poetic elements n.
Skip this Video
Loading SlideShow in 5 Seconds..
Poetic Elements PowerPoint Presentation
Download Presentation
Poetic Elements

Loading in 2 Seconds...

play fullscreen
1 / 34

Poetic Elements - PowerPoint PPT Presentation

Download Presentation
Poetic Elements
An Image/Link below is provided (as is) to download presentation

Download Policy: Content on the Website is provided to you AS IS for your information and personal use and may not be sold / licensed / shared on other websites without getting consent from its author. While downloading, if for some reason you are not able to download a presentation, the publisher may have deleted the file from their server.

- - - - - - - - - - - - - - - - - - - - - - - - - - - E N D - - - - - - - - - - - - - - - - - - - - - - - - - - -
Presentation Transcript

  1. Poetic Elements RELA- 6th Grade


  3. SIMILE A comparison of two things using like or as “She is as beautiful as a sunrise.”

  4. METAPHOR A direct comparison of two unlike things He was a tornado tearing through the room.

  5. PERSONIFICATION A nonhuman thing given human qualities.

  6. Hyperbole Exaggeration often used for emphasis. "I nearly died laughing" "I was hopping mad“ "I tried a thousand times“

  7. Idiom An expression that means something other than what it actually says. Ex. It’s raining cats and dogs.

  8. SYMBOLISM When a person, place, thing, or event that has meaning in itself also represents, or stands for, something else. = Innocence = America = Peace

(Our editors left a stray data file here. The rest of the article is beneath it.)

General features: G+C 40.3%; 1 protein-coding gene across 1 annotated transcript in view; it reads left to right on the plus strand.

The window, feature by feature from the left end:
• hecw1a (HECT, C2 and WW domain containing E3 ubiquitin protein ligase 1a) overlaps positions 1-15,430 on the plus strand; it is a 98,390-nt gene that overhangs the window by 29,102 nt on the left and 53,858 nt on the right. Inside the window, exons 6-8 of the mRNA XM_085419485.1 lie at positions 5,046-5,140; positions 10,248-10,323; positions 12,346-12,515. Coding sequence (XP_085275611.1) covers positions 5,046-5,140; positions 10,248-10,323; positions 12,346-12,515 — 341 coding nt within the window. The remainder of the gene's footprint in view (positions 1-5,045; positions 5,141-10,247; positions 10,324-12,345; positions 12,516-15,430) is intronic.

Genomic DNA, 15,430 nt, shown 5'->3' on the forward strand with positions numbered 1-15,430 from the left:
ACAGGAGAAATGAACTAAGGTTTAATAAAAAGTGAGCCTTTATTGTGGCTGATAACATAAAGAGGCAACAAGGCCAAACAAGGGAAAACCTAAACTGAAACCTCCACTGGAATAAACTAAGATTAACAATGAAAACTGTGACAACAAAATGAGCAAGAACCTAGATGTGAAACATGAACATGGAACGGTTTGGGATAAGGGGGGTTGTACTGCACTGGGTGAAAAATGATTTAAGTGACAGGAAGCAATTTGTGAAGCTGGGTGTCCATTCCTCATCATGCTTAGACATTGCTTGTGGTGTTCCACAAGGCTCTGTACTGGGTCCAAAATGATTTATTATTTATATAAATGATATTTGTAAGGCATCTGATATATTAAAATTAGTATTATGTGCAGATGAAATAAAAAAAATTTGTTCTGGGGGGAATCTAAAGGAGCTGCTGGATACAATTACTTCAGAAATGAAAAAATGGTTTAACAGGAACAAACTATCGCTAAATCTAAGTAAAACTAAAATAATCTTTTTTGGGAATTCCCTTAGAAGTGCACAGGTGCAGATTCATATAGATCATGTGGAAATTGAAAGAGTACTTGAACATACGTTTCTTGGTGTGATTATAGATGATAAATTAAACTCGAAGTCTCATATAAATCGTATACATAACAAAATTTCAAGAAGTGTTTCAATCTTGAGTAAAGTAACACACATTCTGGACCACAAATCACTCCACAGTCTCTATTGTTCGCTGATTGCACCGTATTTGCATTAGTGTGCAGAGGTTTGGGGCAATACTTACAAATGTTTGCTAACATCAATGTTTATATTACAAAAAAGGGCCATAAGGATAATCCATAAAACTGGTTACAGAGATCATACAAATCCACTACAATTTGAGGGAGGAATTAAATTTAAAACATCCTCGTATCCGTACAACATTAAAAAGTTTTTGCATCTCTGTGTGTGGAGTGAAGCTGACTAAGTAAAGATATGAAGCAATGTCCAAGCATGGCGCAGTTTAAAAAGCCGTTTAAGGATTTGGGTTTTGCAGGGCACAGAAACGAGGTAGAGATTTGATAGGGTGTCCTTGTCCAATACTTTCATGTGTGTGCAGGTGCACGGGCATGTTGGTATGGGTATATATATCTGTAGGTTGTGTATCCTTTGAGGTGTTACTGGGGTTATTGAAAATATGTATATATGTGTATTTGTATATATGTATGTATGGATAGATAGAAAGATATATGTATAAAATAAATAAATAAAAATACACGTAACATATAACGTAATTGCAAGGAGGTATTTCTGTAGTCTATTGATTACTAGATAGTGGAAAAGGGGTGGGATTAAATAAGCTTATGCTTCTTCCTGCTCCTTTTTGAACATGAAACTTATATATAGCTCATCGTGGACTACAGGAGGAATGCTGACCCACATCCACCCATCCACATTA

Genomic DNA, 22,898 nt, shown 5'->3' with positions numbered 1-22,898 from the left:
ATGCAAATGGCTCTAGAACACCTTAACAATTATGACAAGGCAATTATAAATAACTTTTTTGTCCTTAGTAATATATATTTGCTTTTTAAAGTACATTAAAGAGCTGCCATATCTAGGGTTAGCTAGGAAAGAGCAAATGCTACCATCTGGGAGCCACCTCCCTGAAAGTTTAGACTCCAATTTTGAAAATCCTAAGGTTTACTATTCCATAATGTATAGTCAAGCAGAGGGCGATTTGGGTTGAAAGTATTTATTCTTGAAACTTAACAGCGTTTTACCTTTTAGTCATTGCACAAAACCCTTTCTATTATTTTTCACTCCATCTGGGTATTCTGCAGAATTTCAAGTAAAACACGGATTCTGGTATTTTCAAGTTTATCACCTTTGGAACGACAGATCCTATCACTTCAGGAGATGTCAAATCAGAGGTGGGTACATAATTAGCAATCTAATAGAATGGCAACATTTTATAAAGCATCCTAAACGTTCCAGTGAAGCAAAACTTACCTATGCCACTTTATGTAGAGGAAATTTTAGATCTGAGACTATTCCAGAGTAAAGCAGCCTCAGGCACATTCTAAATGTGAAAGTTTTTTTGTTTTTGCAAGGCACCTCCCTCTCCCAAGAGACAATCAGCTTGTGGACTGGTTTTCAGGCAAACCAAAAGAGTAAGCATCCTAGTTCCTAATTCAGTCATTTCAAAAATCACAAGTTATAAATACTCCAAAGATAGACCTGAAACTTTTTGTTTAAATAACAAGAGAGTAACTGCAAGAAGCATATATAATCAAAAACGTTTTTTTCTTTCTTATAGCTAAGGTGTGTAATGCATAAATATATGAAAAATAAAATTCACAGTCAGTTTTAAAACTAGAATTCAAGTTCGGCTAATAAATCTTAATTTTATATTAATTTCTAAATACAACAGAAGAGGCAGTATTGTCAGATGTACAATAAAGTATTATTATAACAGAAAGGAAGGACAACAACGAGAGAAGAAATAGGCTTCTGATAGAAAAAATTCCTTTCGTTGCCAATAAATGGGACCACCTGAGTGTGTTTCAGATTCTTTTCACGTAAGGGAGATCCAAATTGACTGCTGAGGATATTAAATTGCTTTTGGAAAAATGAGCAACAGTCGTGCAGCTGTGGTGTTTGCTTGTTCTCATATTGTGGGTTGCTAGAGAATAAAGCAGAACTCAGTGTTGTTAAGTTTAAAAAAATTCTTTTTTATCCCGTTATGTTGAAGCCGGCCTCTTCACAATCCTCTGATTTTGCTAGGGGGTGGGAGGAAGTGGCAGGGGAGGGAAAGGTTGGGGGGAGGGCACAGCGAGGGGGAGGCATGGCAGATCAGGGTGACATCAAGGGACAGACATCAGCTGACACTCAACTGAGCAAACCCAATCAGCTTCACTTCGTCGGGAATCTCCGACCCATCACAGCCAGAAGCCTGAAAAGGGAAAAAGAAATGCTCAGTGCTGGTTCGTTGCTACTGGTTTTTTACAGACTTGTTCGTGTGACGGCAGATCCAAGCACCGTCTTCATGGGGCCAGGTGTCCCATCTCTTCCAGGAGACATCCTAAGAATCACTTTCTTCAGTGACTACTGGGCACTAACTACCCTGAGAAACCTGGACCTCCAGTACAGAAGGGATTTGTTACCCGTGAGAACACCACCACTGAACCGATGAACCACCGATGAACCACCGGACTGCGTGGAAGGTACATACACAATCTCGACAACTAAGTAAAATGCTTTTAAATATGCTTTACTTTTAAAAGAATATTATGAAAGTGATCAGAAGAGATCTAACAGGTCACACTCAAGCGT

9. Allusion A reference to something famous. Little Johnny told his parents a cheesy story about why he was home so long after curfew. His mother finally stopped him and asked, “Are you crying wolf?”

  10. IMAGERY Language that appeals to the senses. Sight, sound, touch, taste, or smell. The sweet taste of Ambrosia, the roses perfuming the air, never again would there be a time so fair.

  11. POETRY FORM FORM - the appearance of the words on the page - LINE words that make up one row of words in a poem VERSE a group of words that make up a “sentence” the poem STANZA - a group of lines arranged together A word is dead When it is said, Some say. I say it just Begins to live That day.


  13. FREE VERSE POETRY Does NOT rhyme: sounds like someone talking. Running through a field of clover,I stopped to pick a daffodil. I play he loves me, loves me not,The daffy lies, it says he does not love me!Well, what use is a daffy When Jimmy gives me roses?-- Flora Launa

  14. RHYME Words sound alike because they share the same ending vowel and consonant sounds. (A word always rhymes with itself.) LAMP STAMP DOOR SNORE JIMMY GIMME

  15. END RHYME A word at the end of one line that rhymes with a word at the end of another line Hector the Collector Collected bits of string. Collected dolls with broken heads And rusty bells that would not ring.

  16. RHYME SCHEME A pattern of rhyme (usually end rhyme, but not always). Use the letters of the alphabet to represent sounds to be able to visually “see” the pattern. (See next slide for an example.)